MGMT 301 (Exam 2)

Social Values, Law & Politics, Demographics, Technology
Components of the Macro Environment
Social values
Managers keeping track of societal changes. Example: McDonald’s has a fruit and yogurt parfait because society wants healthy options.
Law & Politics
You must comply with the law or you change the law if you’re an executive. Example: If you owned a bank, the branch offices of that bank must only be located near the head bank. Now, banks are widely spread because of lobbyists changing it.
Demographics
Data levels and how to use that data. Example: How many 13 year olds are there in Mexico, and what is their disposable income for candy.
Technology
You planning ahead in reference to the public’s willingness to accept technology. Example: Giving electric to homes in the 1940’s.
Rivals, Substitutes, Suppliers, New Entrants, Buyers
Components of Managing the Competitive Environment
Stakeholders
Groups & individuals who affect & are affected by the organization and its output.
Stakeholder’s Analysis
Makes contribution because of an inducement.
Cooperative Action, Independent Action, Moving to a Different Environment
Strategies for you managing the environment.
Contracting, Cooptation, and Coalition
Three subdivisions of Cooperative Action
Contracting
Legal Agreement between two parties. Example: Penn State and Pepsi signed a deal to have Pepsi as the main supplier.
Cooptation
Absorbing new elements into the organization to avoid a threat. Example: Organization have student reps to have input in order to avoid conflict.
Coalition
Joining forces for a common purpose. Example: Smith & Wesson for NRA
Competitive Aggression, Competitive Pacification, Public Relations, Voluntary action, Legal Action, Political Action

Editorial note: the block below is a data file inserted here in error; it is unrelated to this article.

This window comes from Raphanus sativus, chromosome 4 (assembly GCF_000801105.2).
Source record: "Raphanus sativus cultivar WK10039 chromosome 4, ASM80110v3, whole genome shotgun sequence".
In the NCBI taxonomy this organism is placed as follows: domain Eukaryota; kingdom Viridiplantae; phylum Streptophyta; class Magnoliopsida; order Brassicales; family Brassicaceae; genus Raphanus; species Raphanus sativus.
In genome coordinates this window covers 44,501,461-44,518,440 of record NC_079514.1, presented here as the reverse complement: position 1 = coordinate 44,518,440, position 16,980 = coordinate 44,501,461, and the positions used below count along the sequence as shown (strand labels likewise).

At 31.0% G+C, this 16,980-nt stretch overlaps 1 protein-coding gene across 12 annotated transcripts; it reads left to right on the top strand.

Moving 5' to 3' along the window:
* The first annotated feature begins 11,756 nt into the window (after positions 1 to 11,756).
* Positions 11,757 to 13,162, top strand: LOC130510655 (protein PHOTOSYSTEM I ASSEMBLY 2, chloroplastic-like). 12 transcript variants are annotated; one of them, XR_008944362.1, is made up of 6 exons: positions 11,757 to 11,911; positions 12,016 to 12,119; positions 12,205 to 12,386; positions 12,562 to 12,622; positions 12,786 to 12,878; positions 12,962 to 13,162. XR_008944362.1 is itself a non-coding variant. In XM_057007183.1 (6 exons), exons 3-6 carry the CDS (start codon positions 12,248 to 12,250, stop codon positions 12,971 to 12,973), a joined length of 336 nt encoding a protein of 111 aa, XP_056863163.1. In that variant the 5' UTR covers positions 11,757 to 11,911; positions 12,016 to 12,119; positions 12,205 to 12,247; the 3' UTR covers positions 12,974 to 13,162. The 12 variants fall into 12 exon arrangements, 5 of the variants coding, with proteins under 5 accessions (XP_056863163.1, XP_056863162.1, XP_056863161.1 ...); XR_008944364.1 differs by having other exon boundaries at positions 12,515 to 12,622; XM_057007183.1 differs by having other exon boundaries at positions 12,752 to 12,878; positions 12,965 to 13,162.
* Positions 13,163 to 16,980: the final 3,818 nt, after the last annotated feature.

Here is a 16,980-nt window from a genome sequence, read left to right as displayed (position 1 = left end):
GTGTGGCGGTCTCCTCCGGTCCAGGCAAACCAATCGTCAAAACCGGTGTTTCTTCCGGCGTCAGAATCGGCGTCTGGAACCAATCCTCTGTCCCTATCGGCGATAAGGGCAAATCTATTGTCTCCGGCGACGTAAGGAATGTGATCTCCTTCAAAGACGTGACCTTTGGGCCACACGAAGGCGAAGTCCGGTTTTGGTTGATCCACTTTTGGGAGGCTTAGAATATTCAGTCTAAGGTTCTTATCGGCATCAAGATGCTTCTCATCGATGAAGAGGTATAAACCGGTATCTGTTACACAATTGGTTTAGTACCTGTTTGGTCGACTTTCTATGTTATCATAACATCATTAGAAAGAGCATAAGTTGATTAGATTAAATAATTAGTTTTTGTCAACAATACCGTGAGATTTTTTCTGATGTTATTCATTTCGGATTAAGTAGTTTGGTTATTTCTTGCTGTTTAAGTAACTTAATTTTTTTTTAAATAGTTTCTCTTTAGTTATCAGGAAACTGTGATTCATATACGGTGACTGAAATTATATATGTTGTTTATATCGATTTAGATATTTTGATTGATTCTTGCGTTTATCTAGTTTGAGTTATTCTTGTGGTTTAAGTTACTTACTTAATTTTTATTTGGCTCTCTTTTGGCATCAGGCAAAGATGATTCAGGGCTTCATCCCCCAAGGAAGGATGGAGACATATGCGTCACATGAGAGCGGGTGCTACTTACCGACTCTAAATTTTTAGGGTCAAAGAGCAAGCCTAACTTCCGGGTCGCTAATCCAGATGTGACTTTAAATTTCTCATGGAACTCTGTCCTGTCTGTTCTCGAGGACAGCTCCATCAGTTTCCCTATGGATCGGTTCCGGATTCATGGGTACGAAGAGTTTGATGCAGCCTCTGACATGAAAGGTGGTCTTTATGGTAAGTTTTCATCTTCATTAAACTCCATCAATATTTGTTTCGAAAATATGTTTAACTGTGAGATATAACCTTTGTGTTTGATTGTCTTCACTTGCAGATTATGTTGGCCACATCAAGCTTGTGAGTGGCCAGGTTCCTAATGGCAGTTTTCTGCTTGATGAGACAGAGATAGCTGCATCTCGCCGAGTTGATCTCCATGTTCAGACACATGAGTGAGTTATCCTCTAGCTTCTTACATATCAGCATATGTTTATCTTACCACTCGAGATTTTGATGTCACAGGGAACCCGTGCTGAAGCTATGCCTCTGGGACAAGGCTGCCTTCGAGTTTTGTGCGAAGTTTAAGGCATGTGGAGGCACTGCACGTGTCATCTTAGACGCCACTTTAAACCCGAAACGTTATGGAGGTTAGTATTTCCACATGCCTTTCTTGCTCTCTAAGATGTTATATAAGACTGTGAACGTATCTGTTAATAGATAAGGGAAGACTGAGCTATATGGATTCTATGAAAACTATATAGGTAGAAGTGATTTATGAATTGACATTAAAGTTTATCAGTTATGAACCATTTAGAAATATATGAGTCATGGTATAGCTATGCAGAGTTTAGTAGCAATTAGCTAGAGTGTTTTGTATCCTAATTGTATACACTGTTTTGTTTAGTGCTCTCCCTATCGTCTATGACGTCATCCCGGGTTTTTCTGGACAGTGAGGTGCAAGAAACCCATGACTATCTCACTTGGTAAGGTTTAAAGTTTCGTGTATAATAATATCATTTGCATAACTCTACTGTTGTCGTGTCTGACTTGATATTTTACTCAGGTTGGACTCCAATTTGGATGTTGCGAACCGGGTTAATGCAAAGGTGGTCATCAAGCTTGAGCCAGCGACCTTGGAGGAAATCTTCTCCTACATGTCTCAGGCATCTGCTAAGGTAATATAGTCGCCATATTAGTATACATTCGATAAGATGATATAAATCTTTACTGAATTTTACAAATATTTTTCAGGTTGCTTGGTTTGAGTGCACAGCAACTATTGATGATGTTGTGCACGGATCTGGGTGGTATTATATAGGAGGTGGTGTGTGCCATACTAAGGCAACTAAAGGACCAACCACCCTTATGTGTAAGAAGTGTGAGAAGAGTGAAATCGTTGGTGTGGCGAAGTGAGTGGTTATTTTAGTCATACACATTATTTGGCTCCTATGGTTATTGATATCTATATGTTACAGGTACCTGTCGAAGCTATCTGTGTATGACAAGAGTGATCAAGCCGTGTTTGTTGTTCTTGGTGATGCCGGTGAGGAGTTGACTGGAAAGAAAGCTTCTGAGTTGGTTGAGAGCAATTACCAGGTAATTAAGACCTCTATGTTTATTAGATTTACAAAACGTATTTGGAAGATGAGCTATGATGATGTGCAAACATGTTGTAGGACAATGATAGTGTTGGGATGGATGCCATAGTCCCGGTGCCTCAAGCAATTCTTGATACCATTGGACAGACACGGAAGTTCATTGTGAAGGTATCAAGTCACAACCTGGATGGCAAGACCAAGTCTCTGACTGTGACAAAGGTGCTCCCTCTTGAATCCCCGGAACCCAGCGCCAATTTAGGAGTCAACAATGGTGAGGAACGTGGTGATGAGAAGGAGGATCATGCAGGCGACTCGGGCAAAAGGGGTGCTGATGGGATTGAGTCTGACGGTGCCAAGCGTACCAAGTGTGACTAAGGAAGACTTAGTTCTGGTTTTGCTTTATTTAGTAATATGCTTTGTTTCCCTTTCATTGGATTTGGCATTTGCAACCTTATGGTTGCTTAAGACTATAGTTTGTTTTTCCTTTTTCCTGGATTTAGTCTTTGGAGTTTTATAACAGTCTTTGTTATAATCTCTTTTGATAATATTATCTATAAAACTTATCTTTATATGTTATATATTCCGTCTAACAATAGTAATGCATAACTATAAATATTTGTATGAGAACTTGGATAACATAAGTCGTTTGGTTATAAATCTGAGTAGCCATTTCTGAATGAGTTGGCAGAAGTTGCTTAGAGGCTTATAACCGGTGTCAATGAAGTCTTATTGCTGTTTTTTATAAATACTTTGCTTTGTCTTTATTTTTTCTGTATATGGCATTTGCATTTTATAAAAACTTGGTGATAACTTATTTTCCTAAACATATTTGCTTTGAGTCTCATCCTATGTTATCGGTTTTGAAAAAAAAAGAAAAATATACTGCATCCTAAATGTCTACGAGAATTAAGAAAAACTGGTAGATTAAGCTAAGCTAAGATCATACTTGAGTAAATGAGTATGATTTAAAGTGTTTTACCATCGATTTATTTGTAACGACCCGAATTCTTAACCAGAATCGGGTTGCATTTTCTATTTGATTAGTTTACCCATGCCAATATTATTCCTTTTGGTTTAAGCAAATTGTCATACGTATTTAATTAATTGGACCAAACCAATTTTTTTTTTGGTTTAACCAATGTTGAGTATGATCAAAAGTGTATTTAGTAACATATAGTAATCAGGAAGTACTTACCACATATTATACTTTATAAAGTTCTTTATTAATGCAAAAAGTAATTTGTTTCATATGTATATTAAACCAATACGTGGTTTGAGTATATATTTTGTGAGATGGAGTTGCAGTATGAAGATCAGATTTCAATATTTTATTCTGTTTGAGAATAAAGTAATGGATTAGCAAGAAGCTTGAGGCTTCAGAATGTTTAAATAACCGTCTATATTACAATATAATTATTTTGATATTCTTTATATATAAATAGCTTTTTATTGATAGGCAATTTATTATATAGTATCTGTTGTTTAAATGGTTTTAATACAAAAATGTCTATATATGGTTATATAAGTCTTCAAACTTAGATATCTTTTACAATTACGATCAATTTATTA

Six subdivisions of Independent Action
Competitive Aggression
Exploiting a distinctive threat.
Competitive Pacification
Decide to work with someone because you know you can’t beat them.
Public Relations
Establishing and maintaining a public image
Voluntary action
Engage in public service. Example: PSU and THON
Legal Action
Protecting your rights. Example: Can’t put the Nike symbol on clothing without their permission.
Political Action
Lobbying is an example of this.
Domain Selection, Diversification, Mergers & Acquisitions, Divestiture
Four subdivisions of Moving to a Different Environment
Domain Selection
Entering industries where you have an advantage, “you choose where you play”
Diversification
Investing in different types of products and services, branching out.
Mergers & Acquisitions
Merging and joining forces. Example: Barnes and Noble should have bought Amazon when they had the chance.
Divestiture
Sell off; if something is not doing well, close it.
Competitors, Substitutes, Barriers to Entry, and Branch Loyalty
Four things that influence Environmental Attractiveness
SWOT Analysis
Structured method for analyzing the organization’s internal environment in order to identify strengths and weaknesses AND analyzing the organization’s external environment in order to identify opportunities and threats.
Strengths, Weaknesses, Opportunities, and Threats
Components of SWOT
Star, Question Mark, Cash Cow, Dog
Going for Left to Right, Top to Bottom, name the four components of the BCG Matrix.
Concentration, Vertical Integration, Concentric Diversification, Conglomerate Diversification
Four types of Corporate Strategy Alternatives
Concentration